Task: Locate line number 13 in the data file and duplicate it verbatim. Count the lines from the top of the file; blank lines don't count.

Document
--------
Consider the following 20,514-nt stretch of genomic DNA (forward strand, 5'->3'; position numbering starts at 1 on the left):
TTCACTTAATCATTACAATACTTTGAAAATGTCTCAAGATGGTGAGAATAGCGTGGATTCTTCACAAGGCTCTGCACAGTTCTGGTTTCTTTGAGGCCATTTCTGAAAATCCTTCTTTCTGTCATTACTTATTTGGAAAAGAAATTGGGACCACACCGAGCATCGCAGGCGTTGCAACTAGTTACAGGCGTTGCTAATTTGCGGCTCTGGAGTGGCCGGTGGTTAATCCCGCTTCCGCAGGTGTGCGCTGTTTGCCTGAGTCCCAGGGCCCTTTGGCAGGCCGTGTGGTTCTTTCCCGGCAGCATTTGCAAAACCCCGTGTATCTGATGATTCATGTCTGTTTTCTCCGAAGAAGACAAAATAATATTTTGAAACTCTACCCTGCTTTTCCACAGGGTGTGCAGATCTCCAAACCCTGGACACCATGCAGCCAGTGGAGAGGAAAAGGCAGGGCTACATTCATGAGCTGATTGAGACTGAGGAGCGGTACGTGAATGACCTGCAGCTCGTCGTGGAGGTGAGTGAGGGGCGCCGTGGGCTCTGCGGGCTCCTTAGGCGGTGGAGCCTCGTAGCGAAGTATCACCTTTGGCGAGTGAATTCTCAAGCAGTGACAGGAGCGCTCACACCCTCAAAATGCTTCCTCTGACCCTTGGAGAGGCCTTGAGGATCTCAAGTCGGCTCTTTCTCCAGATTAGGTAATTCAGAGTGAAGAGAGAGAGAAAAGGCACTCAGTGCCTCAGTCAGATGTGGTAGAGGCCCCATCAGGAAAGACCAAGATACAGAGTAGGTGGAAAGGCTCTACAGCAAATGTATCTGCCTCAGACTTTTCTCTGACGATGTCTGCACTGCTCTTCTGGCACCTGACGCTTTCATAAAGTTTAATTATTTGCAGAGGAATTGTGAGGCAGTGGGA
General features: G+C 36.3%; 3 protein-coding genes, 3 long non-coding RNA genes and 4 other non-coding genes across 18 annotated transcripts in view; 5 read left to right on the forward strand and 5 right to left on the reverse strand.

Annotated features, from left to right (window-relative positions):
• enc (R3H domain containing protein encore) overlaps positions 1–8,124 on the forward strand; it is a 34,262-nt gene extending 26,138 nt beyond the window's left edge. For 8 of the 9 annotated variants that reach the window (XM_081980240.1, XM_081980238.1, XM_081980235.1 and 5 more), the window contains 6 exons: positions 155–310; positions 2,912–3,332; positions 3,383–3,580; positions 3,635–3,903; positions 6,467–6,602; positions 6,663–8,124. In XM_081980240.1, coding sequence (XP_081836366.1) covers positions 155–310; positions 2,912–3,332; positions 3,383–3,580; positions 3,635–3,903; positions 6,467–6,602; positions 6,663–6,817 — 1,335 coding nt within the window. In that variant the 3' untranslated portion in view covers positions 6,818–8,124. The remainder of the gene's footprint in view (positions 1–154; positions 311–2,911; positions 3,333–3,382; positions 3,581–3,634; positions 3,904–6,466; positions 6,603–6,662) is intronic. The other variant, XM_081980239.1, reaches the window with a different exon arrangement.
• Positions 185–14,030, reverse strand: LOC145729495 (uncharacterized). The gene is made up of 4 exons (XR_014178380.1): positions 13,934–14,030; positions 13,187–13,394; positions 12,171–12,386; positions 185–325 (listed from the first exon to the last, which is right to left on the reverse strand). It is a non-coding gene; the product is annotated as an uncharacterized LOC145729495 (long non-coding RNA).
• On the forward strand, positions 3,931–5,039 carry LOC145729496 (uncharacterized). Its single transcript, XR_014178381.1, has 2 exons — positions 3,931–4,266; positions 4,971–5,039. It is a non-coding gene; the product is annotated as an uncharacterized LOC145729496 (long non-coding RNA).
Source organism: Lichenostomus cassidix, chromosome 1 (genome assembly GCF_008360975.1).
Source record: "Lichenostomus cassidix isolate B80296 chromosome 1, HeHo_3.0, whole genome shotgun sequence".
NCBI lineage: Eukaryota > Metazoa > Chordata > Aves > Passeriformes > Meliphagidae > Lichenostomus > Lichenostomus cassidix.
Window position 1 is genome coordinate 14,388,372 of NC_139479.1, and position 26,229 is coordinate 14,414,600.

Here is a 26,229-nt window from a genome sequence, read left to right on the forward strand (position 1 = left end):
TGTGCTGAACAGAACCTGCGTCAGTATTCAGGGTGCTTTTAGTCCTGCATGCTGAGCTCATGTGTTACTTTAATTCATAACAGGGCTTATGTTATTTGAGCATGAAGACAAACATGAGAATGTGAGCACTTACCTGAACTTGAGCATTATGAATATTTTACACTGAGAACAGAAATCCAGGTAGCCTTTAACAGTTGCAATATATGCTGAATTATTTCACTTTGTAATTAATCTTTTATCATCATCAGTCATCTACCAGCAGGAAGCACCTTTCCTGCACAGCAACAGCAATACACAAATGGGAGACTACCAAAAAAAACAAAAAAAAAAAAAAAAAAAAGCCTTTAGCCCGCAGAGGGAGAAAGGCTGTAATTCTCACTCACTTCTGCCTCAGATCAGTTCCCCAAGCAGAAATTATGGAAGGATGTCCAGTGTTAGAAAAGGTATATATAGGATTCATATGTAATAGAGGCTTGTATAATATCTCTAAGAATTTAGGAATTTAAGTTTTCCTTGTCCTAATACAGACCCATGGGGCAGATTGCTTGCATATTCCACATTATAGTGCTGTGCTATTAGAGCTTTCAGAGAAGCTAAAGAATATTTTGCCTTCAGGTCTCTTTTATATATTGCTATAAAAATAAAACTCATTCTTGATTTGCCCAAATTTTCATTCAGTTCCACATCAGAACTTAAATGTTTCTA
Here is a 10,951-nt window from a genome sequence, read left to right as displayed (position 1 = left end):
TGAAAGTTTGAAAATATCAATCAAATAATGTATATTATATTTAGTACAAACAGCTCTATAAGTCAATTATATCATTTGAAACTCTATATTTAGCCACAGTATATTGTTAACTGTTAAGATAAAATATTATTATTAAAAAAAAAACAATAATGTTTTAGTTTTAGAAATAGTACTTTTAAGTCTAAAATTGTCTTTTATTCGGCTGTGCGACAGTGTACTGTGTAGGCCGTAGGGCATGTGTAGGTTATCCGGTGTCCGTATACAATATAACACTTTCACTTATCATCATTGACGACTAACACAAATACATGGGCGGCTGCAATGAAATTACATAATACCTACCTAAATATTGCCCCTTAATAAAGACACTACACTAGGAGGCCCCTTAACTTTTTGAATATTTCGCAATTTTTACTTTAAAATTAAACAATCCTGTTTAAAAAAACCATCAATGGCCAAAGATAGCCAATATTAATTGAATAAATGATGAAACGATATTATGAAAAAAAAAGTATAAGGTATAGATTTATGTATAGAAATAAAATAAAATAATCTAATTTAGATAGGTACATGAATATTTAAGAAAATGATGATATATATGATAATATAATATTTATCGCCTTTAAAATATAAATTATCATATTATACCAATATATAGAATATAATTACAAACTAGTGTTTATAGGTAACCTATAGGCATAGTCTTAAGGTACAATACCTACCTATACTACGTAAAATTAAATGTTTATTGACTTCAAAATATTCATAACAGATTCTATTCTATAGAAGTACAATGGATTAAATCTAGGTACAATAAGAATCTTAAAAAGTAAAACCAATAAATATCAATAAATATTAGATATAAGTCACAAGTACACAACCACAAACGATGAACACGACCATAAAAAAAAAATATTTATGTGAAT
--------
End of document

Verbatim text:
TGTGCTGAACAGAACCTGCGTCAGTATTCAGGGTGCTTTTAGTCCTGCATGCTGAGCTCATGTGTTACTTTAATTCATAACAGGGCTTATGTTATTTGAGCATGAAGACAAACATGAGAATGTGAGCACTTACCTGAACTTGAGCATTATGAATATTTTACACTGAGAACAGAAATCCAGGTAGCCTTTAACAGTTGCAATATATGCTGAATTATTTCACTTTGTAATTAATCTTTTATCATCATCAGTCATCTACCAGCAGGAAGCACCTTTCCTGCACAGCAACAGCAATACACAAATGGGAGACTACCAAAAAAAACAAAAAAAAAAAAAAAAAAAAGCCTTTAGCCCGCAGAGGGAGAAAGGCTGTAATTCTCACTCACTTCTGCCTCAGATCAGTTCCCCAAGCAGAAATTATGGAAGGATGTCCAGTGTTAGAAAAGGTATATATAGGATTCATATGTAATAGAGGCTTGTATAATATCTCTAAGAATTTAGGAATTTAAGTTTTCCTTGTCCTAATACAGACCCATGGGGCAGATTGCTTGCATATTCCACATTATAGTGCTGTGCTATTAGAGCTTTCAGAGAAGCTAAAGAATATTTTGCCTTCAGGTCTCTTTTATATATTGCTATAAAAATAAAACTCATTCTTGATTTGCCCAAATTTTCATTCAGTTCCACATCAGAACTTAAATGTTTCTA